Leslie Tjing’s course of study at Haverford illustrates the advantages of the College’s curricular relationships with Bryn Mawr and Swarthmore. A double major in linguistics (a Tri-Co department) and growth and structure of cities (a Bryn Mawr department), her joint thesis, “Hedging Discourse: Implications of Federal Reserve Policy Rhetoric,” was advised by professors from each of the College’s partner schools (Bryn Mawr’s Gary McDonogh and Swarthmore’s Ted Fernald).
“My interdisciplinary academic background has set me up for an interesting path down the road,” says Tjing, who is now working in investment services at Brown Brothers Harriman. “I’m constantly seeking to connect the things that I learn, and completing the thesis was a defining experience in my college career that challenged me to do just that.”
What inspired your thesis work?
I’ve always been fascinated by communication. How do we choose and decide what we say? What are the implications of our decisions? While thinking about a joint thesis topic, I became interested in the role of language as a policy-planning tool. Specifically, I wanted to study “purposeful discourse,” where language is, itself, considered an event and where language is heavily regulated. I chose to analyze Federal Reserve policy rhetoric to understand how the Federal Open Market Committee, the Fed’s policymaking body, uses language to communicate its monetary policy decisions through verbal and written discourse. By studying language in this context, I learned about the extent to which language can be controlled to communicate policy and used to condition policy interpretation.
What are the implications for your research?
Transparency in communication is an issue of broad and current interest in today’s increasingly complex world. Since no economist can forecast the economy with 100 percent certainty, economists generally speak with cautious rhetoric and hedge when making economic forecasts. While hedging in academic contexts has been extensively researched, less has been done to critically locate the role of hedges in economic rhetoric, such as economic policy statements. My research builds off a shared concern, which is that inherently conditional predictions are subject to nuanced interpretation. I believe that linguists play a critical role in connecting language and economics. My findings contribute to the larger undertaking of linguistic research on economic policy communication, an area that welcomes, if not demands, further development and research.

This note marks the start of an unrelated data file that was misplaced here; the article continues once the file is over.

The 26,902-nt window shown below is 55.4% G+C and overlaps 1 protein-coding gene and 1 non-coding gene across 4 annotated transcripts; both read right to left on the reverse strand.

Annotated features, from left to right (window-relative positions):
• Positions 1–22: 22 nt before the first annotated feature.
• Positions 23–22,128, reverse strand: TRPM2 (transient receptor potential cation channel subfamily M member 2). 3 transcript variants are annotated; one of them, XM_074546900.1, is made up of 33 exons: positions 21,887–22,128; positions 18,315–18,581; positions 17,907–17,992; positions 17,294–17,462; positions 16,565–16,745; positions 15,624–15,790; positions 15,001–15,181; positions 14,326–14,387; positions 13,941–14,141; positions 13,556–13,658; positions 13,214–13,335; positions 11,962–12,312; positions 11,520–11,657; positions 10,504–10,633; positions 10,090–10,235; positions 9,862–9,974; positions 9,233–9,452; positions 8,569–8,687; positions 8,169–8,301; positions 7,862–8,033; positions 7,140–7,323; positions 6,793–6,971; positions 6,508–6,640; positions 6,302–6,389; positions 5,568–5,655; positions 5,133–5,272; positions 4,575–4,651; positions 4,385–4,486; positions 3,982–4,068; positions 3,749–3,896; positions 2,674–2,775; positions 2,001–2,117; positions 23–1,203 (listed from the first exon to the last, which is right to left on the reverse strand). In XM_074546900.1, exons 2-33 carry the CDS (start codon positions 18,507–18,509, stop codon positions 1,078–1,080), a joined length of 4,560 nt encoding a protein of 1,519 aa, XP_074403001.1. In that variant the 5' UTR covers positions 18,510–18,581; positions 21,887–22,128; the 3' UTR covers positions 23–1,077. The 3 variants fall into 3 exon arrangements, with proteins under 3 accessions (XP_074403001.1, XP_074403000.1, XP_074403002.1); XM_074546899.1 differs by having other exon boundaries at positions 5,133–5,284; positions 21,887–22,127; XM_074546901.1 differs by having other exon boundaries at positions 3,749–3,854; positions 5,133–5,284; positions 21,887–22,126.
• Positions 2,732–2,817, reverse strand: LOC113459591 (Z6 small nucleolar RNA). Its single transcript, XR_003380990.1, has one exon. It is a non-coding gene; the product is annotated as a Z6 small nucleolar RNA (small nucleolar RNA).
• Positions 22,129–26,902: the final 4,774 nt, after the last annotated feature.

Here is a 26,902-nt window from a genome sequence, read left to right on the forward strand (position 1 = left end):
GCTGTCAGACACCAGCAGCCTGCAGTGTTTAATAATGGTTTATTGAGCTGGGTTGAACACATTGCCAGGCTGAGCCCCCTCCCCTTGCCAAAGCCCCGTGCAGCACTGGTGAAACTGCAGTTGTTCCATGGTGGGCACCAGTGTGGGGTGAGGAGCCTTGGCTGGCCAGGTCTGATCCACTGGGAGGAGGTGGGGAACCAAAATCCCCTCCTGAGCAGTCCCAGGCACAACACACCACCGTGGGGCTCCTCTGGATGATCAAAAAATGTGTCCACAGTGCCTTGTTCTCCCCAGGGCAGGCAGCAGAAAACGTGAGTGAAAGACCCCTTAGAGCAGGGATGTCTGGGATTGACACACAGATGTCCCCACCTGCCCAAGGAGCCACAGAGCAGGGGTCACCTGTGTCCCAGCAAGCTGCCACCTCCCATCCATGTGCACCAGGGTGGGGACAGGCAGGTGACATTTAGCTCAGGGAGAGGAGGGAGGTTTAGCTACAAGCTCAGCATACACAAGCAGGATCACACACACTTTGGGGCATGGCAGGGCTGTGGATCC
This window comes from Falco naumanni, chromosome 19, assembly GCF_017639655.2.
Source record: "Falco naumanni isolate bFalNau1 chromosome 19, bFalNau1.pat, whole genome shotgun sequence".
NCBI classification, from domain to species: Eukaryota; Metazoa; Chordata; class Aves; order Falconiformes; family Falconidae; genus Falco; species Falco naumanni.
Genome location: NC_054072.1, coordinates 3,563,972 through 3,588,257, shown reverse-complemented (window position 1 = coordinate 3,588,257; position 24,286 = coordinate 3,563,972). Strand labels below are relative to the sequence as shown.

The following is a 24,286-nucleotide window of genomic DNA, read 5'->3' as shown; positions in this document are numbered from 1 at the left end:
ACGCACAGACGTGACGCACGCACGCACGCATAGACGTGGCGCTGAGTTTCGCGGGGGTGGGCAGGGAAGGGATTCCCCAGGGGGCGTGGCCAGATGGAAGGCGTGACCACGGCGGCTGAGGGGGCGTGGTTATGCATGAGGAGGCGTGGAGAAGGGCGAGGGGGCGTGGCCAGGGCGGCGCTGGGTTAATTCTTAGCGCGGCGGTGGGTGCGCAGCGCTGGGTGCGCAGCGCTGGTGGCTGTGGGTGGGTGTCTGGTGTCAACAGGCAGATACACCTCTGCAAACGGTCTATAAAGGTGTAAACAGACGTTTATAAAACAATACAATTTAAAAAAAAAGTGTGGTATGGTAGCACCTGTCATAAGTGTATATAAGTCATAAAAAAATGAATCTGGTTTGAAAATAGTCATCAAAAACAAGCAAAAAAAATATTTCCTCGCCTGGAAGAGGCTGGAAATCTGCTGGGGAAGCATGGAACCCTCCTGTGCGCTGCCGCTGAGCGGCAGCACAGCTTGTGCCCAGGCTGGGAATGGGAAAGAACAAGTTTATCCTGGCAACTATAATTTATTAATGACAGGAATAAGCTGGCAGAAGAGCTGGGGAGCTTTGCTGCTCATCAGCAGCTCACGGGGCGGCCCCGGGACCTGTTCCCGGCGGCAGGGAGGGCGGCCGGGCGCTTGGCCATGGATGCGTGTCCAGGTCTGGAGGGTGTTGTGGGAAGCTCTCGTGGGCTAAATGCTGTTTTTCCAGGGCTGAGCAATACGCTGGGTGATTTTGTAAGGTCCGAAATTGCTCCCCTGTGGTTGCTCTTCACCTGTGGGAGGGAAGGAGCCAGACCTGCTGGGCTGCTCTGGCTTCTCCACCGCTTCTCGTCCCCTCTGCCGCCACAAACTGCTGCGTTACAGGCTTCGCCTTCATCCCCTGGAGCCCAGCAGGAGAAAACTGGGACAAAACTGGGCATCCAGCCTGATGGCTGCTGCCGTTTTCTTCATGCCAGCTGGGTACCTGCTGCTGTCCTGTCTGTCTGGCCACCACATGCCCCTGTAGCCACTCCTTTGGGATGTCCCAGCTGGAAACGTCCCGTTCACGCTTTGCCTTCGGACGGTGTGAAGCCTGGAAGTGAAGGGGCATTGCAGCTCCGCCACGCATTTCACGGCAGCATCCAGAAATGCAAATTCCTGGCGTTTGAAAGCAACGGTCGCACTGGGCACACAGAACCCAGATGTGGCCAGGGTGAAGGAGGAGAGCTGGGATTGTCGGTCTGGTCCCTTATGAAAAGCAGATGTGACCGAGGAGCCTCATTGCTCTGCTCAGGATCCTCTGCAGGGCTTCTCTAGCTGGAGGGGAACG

What is your biggest takeaway from the project?
My biggest takeaway is that there is more to language than meets the eye—or ear. In certain cases, language can be manipulated and even regulated out of the public eye. Only those conditioned to parse “Fedspeak” are aware of the layers of complexity embedded in what is being communicated. Therefore, it is necessary to question how is language made implicit [or] explicit? Asking this will help you better understand economic statements stories with multiple layers—[which is] far more interesting than thinking of economics as just graphical representations of the world we live in.
Photo: US Federal Reserve
“What They Learned” is a blog series exploring the thesis work of recent graduates.